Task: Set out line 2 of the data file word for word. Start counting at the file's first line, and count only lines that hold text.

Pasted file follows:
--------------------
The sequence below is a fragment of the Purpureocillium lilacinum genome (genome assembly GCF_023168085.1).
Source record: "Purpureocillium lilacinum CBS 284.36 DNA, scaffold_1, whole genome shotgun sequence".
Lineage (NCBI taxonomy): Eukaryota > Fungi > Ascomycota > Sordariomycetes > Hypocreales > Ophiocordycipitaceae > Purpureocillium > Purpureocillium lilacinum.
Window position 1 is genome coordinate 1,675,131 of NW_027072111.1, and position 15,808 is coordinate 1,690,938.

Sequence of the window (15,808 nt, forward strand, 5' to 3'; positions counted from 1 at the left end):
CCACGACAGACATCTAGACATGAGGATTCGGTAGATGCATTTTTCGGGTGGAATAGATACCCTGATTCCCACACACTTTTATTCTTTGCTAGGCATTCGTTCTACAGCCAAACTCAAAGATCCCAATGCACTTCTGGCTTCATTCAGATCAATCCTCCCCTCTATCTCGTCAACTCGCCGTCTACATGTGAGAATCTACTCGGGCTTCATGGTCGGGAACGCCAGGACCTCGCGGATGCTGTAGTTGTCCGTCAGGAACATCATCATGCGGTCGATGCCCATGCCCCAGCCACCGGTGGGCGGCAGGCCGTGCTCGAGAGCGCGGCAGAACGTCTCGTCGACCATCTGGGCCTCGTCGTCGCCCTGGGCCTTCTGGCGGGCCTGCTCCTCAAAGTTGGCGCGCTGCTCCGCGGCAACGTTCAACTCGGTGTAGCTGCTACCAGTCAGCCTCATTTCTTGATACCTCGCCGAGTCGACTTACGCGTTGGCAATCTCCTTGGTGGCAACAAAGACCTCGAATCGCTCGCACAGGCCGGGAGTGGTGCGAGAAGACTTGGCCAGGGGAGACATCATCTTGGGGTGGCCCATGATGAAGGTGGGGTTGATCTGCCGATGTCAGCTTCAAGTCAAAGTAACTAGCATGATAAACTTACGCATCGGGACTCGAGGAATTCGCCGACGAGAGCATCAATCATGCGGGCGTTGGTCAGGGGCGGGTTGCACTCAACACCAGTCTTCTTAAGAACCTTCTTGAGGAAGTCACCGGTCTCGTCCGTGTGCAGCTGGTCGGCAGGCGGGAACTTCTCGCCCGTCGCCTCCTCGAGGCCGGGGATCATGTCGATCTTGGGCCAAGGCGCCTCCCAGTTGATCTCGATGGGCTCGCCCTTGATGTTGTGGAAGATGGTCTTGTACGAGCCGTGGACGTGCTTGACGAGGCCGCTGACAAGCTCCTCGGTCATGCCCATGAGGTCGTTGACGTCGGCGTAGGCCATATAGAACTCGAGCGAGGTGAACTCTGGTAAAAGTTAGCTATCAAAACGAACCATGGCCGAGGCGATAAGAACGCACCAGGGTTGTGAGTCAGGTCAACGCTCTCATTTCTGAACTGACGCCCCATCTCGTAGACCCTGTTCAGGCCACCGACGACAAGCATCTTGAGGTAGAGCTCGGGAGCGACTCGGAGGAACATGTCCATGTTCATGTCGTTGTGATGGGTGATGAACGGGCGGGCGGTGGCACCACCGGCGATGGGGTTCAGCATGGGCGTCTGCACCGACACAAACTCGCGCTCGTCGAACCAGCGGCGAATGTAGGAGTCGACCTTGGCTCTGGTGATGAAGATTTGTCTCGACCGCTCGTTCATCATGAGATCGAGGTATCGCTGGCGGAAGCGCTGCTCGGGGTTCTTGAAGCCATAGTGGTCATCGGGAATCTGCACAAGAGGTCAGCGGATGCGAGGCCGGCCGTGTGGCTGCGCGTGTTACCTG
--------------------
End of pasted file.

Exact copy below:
Source record: "Purpureocillium lilacinum CBS 284.36 DNA, scaffold_1, whole genome shotgun sequence".